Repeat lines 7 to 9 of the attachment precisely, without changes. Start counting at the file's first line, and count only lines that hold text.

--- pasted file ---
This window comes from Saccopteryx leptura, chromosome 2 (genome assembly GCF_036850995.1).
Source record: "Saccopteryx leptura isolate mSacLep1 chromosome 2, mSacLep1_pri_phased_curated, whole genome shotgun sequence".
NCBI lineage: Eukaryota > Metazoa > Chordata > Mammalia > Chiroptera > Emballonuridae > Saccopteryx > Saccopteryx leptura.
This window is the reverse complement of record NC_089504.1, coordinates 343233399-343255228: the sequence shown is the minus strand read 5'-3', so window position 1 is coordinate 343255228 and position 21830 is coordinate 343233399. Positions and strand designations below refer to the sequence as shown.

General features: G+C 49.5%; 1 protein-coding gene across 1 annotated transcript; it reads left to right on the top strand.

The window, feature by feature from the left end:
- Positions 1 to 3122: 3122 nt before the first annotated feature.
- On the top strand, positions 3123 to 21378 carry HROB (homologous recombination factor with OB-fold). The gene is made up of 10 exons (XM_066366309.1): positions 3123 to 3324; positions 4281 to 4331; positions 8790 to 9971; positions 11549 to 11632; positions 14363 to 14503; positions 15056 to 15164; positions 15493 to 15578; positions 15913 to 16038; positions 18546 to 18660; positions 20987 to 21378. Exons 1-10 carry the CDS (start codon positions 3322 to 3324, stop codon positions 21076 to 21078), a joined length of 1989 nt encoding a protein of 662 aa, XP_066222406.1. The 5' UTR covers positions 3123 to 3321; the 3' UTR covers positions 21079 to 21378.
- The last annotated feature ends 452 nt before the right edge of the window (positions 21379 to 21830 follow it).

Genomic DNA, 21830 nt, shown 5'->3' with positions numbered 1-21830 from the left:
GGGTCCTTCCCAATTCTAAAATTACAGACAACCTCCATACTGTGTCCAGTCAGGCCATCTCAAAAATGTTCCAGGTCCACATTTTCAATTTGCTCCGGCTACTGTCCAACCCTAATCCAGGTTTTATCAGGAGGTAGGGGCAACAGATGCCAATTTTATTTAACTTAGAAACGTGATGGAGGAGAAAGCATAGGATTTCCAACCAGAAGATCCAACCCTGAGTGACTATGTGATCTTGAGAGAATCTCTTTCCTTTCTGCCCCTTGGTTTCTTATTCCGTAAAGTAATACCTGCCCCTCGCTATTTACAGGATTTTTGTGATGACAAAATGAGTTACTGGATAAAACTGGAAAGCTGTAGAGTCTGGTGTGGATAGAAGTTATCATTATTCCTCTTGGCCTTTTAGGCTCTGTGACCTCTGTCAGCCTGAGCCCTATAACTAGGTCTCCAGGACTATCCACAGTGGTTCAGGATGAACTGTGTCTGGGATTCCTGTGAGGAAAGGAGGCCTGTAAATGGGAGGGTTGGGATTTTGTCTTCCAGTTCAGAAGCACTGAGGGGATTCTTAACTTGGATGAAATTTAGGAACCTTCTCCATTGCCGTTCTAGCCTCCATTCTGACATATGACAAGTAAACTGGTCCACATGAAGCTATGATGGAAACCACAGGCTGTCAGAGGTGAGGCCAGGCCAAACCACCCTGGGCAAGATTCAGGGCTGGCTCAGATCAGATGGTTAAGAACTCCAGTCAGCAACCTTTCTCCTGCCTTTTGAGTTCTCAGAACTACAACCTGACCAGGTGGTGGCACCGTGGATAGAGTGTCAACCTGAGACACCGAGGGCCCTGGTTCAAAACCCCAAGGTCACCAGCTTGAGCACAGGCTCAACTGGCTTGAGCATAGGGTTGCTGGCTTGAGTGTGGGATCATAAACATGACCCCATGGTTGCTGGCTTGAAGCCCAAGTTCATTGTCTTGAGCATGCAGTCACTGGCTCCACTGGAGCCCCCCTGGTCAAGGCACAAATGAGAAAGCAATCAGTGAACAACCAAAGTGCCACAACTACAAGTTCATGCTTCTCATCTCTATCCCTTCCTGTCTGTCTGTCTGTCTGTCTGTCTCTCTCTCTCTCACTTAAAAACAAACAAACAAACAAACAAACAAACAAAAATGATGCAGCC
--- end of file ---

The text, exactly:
- Positions 1 to 3122: 3122 nt before the first annotated feature.
- On the top strand, positions 3123 to 21378 carry HROB (homologous recombination factor with OB-fold). The gene is made up of 10 exons (XM_066366309.1): positions 3123 to 3324; positions 4281 to 4331; positions 8790 to 9971; positions 11549 to 11632; positions 14363 to 14503; positions 15056 to 15164; positions 15493 to 15578; positions 15913 to 16038; positions 18546 to 18660; positions 20987 to 21378. Exons 1-10 carry the CDS (start codon positions 3322 to 3324, stop codon positions 21076 to 21078), a joined length of 1989 nt encoding a protein of 662 aa, XP_066222406.1. The 5' UTR covers positions 3123 to 3321; the 3' UTR covers positions 21079 to 21378.
- The last annotated feature ends 452 nt before the right edge of the window (positions 21379 to 21830 follow it).